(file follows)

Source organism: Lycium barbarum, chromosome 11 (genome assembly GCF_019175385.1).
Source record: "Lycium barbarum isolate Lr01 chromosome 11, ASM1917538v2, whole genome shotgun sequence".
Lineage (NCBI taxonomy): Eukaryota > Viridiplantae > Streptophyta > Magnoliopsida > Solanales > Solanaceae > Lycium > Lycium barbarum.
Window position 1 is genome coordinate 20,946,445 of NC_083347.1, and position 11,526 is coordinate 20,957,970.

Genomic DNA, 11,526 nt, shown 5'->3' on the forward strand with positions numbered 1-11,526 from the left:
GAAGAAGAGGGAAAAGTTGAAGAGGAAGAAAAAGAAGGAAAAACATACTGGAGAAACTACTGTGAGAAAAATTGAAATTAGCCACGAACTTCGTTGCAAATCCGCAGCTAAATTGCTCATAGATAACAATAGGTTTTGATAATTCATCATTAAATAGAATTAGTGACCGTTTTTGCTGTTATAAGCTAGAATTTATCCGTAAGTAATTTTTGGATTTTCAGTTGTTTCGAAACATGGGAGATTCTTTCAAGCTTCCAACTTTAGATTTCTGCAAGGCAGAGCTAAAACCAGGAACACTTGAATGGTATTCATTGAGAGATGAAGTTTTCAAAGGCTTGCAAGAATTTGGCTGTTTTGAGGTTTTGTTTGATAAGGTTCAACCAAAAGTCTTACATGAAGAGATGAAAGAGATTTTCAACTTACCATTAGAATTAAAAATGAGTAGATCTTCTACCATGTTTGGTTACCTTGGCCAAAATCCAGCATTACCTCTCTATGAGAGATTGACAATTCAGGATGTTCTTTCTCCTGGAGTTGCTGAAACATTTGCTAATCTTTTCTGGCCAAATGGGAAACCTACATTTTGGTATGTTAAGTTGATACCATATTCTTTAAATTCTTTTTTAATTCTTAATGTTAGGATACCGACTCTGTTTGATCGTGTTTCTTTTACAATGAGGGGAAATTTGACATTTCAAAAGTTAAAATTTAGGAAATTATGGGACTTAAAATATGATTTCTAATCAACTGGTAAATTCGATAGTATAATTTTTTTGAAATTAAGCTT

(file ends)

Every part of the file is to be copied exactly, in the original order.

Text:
Source organism: Lycium barbarum, chromosome 11 (genome assembly GCF_019175385.1).
Source record: "Lycium barbarum isolate Lr01 chromosome 11, ASM1917538v2, whole genome shotgun sequence".
Lineage (NCBI taxonomy): Eukaryota > Viridiplantae > Streptophyta > Magnoliopsida > Solanales > Solanaceae > Lycium > Lycium barbarum.
Window position 1 is genome coordinate 20,946,445 of NC_083347.1, and position 11,526 is coordinate 20,957,970.

Genomic DNA, 11,526 nt, shown 5'->3' on the forward strand with positions numbered 1-11,526 from the left:
GAAGAAGAGGGAAAAGTTGAAGAGGAAGAAAAAGAAGGAAAAACATACTGGAGAAACTACTGTGAGAAAAATTGAAATTAGCCACGAACTTCGTTGCAAATCCGCAGCTAAATTGCTCATAGATAACAATAGGTTTTGATAATTCATCATTAAATAGAATTAGTGACCGTTTTTGCTGTTATAAGCTAGAATTTATCCGTAAGTAATTTTTGGATTTTCAGTTGTTTCGAAACATGGGAGATTCTTTCAAGCTTCCAACTTTAGATTTCTGCAAGGCAGAGCTAAAACCAGGAACACTTGAATGGTATTCATTGAGAGATGAAGTTTTCAAAGGCTTGCAAGAATTTGGCTGTTTTGAGGTTTTGTTTGATAAGGTTCAACCAAAAGTCTTACATGAAGAGATGAAAGAGATTTTCAACTTACCATTAGAATTAAAAATGAGTAGATCTTCTACCATGTTTGGTTACCTTGGCCAAAATCCAGCATTACCTCTCTATGAGAGATTGACAATTCAGGATGTTCTTTCTCCTGGAGTTGCTGAAACATTTGCTAATCTTTTCTGGCCAAATGGGAAACCTACATTTTGGTATGTTAAGTTGATACCATATTCTTTAAATTCTTTTTTAATTCTTAATGTTAGGATACCGACTCTGTTTGATCGTGTTTCTTTTACAATGAGGGGAAATTTGACATTTCAAAAGTTAAAATTTAGGAAATTATGGGACTTAAAATATGATTTCTAATCAACTGGTAAATTCGATAGTATAATTTTTTTGAAATTAAGCTT